Last Update: Thursday, May 16, 2013
|DECOR SCORE- Even Where There's No Wall, There's a Way|
|Written by Rose Bennett Gilbert Creative Syndicate|
|Thursday, 12 July 2012 04:35|
JOSH GIBSON/CREATIVE SYNDICATE
Making life's ups and downs worth the trip, a collection of engravings creates an art gallery in a stair hall
Q: What should I do with a large collection of pictures? My late stepfather loved old sailing scenes. He left me 20 pictures, different sizes, but all matted and framed alike. We love them, but all our walls are taken.
A: Hmmm. Considering how special the collection sounds, I suggest that you weigh the pros of vacating one of your walls in their honor.
An arrangement of like artworks can make a wonderful statement in a room. Hung close together, they become almost architectural — a trick I've often seen top professional designers employ to give a plain room better "bones."
Another thought: Look for wall space in places you might not have thought of, like the stair hall in the photo we show here. Walls that were underachievers become an art gallery that makes it well worth climbing the stairs. In this case, the genius stroke was by designer Phoebe Howard (the "Mrs. Howard" of the Southern design stores, Mrs. Howard and Max and Co., whose new book is "The Joy of Decorating").
As Howard writes, her client's collection of engraved hunt scenes "were of special importance to them, so I hung them on the staircase walls where they are enjoyed on a daily basis."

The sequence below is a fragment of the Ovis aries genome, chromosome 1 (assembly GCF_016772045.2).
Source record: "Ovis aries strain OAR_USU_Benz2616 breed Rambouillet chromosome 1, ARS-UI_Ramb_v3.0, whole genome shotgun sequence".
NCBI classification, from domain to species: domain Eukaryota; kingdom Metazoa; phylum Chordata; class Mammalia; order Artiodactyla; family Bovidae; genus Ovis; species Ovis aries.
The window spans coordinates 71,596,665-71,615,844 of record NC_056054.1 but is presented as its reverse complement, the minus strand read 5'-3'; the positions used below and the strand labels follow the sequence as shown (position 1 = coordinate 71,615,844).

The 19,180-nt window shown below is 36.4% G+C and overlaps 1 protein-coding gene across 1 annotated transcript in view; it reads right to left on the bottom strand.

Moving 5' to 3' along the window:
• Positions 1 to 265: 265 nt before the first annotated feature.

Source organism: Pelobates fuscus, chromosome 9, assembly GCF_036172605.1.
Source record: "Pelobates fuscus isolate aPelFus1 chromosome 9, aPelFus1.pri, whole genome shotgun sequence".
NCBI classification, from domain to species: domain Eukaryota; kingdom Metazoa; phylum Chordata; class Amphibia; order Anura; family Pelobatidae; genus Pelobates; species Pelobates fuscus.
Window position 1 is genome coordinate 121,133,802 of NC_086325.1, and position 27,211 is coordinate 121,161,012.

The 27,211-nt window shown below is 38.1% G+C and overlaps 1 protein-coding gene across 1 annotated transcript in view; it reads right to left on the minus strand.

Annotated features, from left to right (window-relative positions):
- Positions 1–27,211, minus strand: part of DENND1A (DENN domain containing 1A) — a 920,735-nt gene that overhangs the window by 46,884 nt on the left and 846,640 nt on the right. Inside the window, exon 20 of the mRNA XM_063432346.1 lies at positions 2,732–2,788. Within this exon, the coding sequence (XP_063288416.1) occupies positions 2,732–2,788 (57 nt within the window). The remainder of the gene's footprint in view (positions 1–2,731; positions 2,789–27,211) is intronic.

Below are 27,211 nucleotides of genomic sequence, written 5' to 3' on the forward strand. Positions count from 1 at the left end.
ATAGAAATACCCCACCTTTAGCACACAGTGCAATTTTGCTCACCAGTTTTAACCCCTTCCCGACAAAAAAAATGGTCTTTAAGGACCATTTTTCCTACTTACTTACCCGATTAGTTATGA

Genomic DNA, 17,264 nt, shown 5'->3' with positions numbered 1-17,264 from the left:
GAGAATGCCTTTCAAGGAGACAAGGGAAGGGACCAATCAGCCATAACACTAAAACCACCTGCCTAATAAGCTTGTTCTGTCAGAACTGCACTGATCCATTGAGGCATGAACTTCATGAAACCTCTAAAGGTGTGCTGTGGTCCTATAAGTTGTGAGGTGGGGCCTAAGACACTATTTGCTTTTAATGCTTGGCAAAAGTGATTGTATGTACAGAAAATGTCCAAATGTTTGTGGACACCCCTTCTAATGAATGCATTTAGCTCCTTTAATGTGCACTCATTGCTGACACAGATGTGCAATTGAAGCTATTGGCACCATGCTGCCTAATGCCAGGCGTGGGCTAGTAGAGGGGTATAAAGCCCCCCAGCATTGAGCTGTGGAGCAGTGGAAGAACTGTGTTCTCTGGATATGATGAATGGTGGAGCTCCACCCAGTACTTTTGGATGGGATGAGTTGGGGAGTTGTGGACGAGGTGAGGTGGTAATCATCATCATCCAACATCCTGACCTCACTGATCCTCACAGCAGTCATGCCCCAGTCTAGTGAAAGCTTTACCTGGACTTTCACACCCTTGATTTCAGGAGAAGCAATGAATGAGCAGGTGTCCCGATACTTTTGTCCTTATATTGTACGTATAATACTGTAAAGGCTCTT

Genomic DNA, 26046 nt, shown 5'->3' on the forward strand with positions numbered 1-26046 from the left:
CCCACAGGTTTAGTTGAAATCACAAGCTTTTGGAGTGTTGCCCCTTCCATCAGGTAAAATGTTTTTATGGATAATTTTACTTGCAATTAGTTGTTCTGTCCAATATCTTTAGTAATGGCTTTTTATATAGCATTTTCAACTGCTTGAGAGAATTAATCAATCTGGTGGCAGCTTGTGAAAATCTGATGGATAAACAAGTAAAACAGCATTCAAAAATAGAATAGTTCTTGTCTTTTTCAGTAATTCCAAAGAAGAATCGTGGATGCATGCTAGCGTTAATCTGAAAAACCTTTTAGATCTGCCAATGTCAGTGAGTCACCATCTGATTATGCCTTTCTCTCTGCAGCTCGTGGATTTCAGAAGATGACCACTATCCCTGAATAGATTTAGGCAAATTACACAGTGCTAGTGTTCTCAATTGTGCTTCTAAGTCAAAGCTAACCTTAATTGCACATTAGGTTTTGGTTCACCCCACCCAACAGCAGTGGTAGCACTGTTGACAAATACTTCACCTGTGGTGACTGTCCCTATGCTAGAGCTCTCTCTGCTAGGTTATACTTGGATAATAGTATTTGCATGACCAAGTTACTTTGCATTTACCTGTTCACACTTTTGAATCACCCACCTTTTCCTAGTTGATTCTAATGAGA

A couple of pointers for hanging such large collections:
• Work out the arrangement on paper or on the floor in advance so you can preview how well it balances.
• Hang the art close enough together to create a cohesive grouping, say, with only a few inches of wall space showing between frames.
• Mix sizes and shapes within the arrangement, but include vertical and horizontal alignments.
• Be aware of the comparative visual "weights" of different- sized pictures. Here, for example, three smaller artworks equal two larger ones.
Q: I grew up in a house where my mom used wallpaper everywhere. I'd come home from camp or college to find my room changed — new wallpaper! But now I can't bring myself to pick a design I'd be living with forever. Is my "fear of commitment" weird? Curable?
A: Not weird at all. Why else would so many Americans live within plain white walls with all-beige furniture? They're simply afraid to make a commitment to real color.
Fear no more. You can have your colorful wallcovering and hedge your bets, too, thanks to an attractive family of creatives: artist C. Ashley Spencer, sister Lindsey Wood of Denver, and Lorre Lei Jackson, their mother, who lives in New Orleans.
Partners in the innovative 4- year-old venture, Casart Coverings, the trio has introduced a line of traditional decorative "paint" finishes and modern wallcovering designs that come on an adhesive vinyl canvas. Press it up now; peel it off when your mood changes (and reuse it elsewhere). Cost: $8 - $10 sq. ft.
Latest additions to the Casart line are marinethemed designs by nature artist Karen Robertson. See all 77 designs at casartcoverings. com, or submit your own art and Karen can work up a custom design.
That should be a sure-cure for anyone's fear of commitment.
Rose Bennett Gilbert is the co-author of "Manhattan Style" and six other books on interior design.
|Last Updated on Thursday, 12 July 2012 04:37|